MAP04Illegal Block Size 1024
A nice little jaunt to relax after the audio-visual overload of MAP03. You start out someplace weird and then teleport into a 1024 level. The opening bit with the hanging fireballs cum aerial mines is pretty good. I would like to say that the combat zone feels like a typical 1024 map but they usually come with a lot more detailing. "Illegal Block Size" embraces abstract ugliness and as a result feels like it's composed of raw power. The level has a few moving platforms but the timing is irregular, giving the action an aura of warped kinetic energy. It mostly pays off in the room with the Berserk pillar but the platform that shoots you up to the Hell knight catwalk is similarly awkward.

Chopping Down the BSP TreeMAP05
Pushing into new areas of discomfort. "BSP" is full of floor-moving insanity and constantly-cycling doors as well as an array of changing textures. Some of the more madcap things are monsters that constantly fall from the ceiling - as in, the same ones dropping repeatedly - and an unstuck arachnotron. I really didn't know what to expect while climbing down the spiral staircase to what I can only describe as the main courtyard. It's a pretty big "WTF?" capped by a skybridge marked by exploding gibs. This is just the edge of weird, though. The long, dark hallway to the torch circle may be the single most ominous thing encountered thus far due to its purposeful simplicity. My absolute favorite detail is the arch-vile fight with the moving and screaming pillar but it's pretty close to the object-scrolling merry-go-round.

MAP06CRC Failed
It's refreshing if horrifying to see that anotak has new simulated glitches for every step you take deeper into the corruption. It isn't immediately obvious what's up with the pinked-out silhouettes since the first few that you encounter are hitscanners but you find out quick. This adds an enormity of tension to the grid-based underhalls. It also brings to mind tales of the player at the edge of the void, suddenly vulnerable to every monster's melee attacks. The rest of the map has sort of a spatial distortion gimmick but it more builds on everything seen before. The coolest part is a pair of more or less mirrored rooms that you teleport between by walking through the center. Oh, and a spiral staircase that loops between two locations. For whatever reason it reminds me of La Mulana's Twin Labyrinths. The combat is a bit easier this go around and you get a ton of quality time with the plasma gun. The finale, a shootout with four revenant-toting pockets, is a bit intense but nothing that you can't blaze through.

Guru MeditationMAP07
Yes. Um, the blue enemies are a cool little change-up that puts the health of things somewhere around the magic three rocket mode. That's why anotak has helpfully littered rockets everywhere, of course. This may be annoying for zombies but is a boon when you encounter the bigger bads. Incidentally, the Cyberdemon fight is one of my favorite moments. It's mostly due to what happens when you step out. The action is pretty good throughout with a bit more player exposure toward the beginning, mostly due to a few mancubi around the starting area. It builds up to a pretty hectic outdoor ambush but the BFG ought to simplify the process of rooting out the arch-viles.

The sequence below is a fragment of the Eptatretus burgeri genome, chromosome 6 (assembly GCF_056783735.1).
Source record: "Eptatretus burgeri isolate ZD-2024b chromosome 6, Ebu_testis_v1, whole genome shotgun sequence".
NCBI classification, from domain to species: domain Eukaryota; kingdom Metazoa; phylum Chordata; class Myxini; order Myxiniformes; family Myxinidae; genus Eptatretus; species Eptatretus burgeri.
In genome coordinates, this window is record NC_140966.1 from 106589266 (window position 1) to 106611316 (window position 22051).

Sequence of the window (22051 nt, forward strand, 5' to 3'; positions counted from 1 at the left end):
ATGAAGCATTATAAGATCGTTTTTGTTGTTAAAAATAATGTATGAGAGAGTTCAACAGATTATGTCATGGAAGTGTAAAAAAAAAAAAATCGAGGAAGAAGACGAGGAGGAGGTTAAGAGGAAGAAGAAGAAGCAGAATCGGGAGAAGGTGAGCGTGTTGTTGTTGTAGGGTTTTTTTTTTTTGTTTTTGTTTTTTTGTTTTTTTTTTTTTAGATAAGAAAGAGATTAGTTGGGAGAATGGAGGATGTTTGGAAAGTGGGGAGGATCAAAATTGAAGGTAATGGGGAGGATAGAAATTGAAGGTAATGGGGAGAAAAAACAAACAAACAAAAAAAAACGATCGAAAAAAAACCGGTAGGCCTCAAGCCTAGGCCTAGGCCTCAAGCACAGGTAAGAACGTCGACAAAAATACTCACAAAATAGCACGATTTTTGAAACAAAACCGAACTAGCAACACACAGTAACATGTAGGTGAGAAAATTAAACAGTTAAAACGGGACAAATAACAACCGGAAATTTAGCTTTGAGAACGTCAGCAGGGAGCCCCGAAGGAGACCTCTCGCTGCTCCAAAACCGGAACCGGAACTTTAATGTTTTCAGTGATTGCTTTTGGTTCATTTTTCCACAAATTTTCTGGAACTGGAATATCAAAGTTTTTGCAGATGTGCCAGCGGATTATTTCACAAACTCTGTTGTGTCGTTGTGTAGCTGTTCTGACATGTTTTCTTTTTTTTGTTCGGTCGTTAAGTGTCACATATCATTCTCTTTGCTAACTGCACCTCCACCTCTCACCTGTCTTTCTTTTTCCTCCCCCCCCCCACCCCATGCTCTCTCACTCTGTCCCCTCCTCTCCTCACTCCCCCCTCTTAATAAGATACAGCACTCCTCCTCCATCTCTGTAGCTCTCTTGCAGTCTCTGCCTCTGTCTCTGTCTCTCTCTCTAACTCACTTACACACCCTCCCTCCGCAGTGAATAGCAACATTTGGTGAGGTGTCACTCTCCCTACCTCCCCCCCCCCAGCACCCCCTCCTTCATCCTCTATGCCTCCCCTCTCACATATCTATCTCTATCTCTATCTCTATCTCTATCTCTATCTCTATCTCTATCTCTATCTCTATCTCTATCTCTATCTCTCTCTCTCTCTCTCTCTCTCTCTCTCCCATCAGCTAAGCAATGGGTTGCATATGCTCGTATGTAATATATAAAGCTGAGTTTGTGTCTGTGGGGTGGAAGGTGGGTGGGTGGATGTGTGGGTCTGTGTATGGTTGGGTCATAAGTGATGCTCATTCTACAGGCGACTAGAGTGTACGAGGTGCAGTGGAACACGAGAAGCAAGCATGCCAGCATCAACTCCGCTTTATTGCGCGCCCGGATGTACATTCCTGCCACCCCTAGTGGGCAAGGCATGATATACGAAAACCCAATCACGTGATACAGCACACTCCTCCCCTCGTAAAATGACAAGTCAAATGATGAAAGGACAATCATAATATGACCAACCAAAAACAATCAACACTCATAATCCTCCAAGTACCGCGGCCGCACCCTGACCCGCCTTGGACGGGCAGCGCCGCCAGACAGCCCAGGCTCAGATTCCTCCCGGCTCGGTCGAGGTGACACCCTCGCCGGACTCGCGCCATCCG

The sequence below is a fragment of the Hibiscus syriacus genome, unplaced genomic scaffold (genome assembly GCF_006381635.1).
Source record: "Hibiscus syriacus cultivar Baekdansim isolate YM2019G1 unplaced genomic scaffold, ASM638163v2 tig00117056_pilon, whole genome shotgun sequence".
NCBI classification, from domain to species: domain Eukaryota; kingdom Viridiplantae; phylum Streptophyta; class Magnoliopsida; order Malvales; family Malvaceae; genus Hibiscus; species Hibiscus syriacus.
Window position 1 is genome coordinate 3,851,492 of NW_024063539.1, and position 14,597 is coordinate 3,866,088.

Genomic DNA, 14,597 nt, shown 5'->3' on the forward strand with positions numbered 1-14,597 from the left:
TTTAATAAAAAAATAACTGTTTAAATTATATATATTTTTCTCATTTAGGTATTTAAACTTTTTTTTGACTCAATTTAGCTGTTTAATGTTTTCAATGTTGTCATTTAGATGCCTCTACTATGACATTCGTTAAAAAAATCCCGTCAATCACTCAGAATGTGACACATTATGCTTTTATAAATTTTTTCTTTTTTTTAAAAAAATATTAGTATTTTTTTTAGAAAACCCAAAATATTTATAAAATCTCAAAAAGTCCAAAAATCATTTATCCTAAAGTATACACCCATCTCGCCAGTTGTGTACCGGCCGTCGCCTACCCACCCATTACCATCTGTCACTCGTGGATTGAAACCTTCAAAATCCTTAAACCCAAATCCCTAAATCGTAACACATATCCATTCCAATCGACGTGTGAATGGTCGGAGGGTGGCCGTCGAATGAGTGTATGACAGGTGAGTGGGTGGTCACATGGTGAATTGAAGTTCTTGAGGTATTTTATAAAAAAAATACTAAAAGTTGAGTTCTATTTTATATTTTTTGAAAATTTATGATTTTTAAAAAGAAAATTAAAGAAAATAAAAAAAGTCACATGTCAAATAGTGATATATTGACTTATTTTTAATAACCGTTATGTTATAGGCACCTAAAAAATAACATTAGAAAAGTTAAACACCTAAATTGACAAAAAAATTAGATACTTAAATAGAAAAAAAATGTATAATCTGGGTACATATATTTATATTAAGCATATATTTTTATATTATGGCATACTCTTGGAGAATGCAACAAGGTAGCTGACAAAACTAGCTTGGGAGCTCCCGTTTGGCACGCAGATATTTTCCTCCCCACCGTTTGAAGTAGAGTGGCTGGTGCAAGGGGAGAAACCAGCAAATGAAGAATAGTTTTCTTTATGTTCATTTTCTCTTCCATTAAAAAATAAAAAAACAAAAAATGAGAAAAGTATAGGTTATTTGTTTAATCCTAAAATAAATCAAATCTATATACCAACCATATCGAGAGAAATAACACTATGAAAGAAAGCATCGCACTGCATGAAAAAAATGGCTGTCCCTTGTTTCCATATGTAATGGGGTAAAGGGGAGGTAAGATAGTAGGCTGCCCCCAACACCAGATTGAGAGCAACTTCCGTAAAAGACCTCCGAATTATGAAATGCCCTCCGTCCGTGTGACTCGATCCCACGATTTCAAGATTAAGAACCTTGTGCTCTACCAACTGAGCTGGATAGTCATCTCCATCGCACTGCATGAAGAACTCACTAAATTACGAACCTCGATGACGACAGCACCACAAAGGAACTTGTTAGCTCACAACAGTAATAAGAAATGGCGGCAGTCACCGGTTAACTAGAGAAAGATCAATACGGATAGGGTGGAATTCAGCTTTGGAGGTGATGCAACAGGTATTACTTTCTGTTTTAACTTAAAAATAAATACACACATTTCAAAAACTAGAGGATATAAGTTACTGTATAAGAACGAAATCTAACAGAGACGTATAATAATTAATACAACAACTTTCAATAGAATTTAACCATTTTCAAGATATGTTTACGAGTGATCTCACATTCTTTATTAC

MAP08Fatal Exception
Starts out highly atmospheric but with some brilliant moments. The polyobject wheel is quite inspired, though I had to die a few times before I figured out the score. The first arch-vile fight has a very simple but effective bit of disorientation. The enormous but simple step pyramid that leads up to it is... imposing. The finale is a giant gauntlet / obstacle course that is in some ways similar to "The Living End". You have to brave some insane machinery but you also have to deal with the blacked-out glitch beasties in the center. Their modifier lowers their projectile speed so they function as a different sort of area denial monster. It's genius. My absolute favorite bit of visual fuckery is the revenant room with the camera wall polyobjects. Holy shit is that a mindbender the first time you see it.



BONUS LEVELS

Flow ControlMAP34
This level is a runner! Flipping the switch below the starting coffin - reminiscent of, say, the opening of "The Focus" - triggers a moving wall of molten death. The obstacle course isn't all that difficult to learn but does involve a few hairy moments. There's the first pair of chaingunners, of course, as well as a series of tiered platforms paired with revenant overseers. The biggest surprise, since you'll be going fast, might be the barrel wall near the final room. A fun little dalliance and a nice way to decompress after lilith's more disturbing implications.

MAP98The Abandoned Files
This appears to be a staging ground for abandoned experiments, in spite of a couple of echos from previous maps (most notably "BSP Tree"). The phasing zombimen are wicked cool but probably cut because of how annoying and ruinous they are to hitscan attacks. Also, looking at the setup, I dunno how space-limited they are. I like the tiered floor plates by the perpetually falling commando. The camera wall that moves the player's HUD to the left side of the screen is neat but, again, seems destined to frustrate the player.

The Living EOFMAP99
The spartan confines make this feel like a take on ORIGWAD. I believe that it's another demonstration of the thing-warping technique seen in "The Abandoned Files" except it's turned on the player. This can be pretty disorienting, especially since anotak has piled the player-blinking segments closely together. I feel like it would be the foundation of an awesome if disorienting larger level, not that I would probably play it any more than once.

MAP33This Isnt ZDoom
You shouldn't end up in here unless you try to play lilith in anything other than ZDoom, in which case you should have really read the .TXT.

THE HOWLS ARE NOT WHAT THEY SEEM

3 comments:

  1. I really enjoyed this review - and the meditation on doom mapping trends even more so. Inspired by your blog I've been doing my own odyssey into Doom's history, and I very much agree, there needs to be more adventurous exploration and puzzling instead of jamming everything into the slaughterhole. It's time for me to start learning how to make maps myself!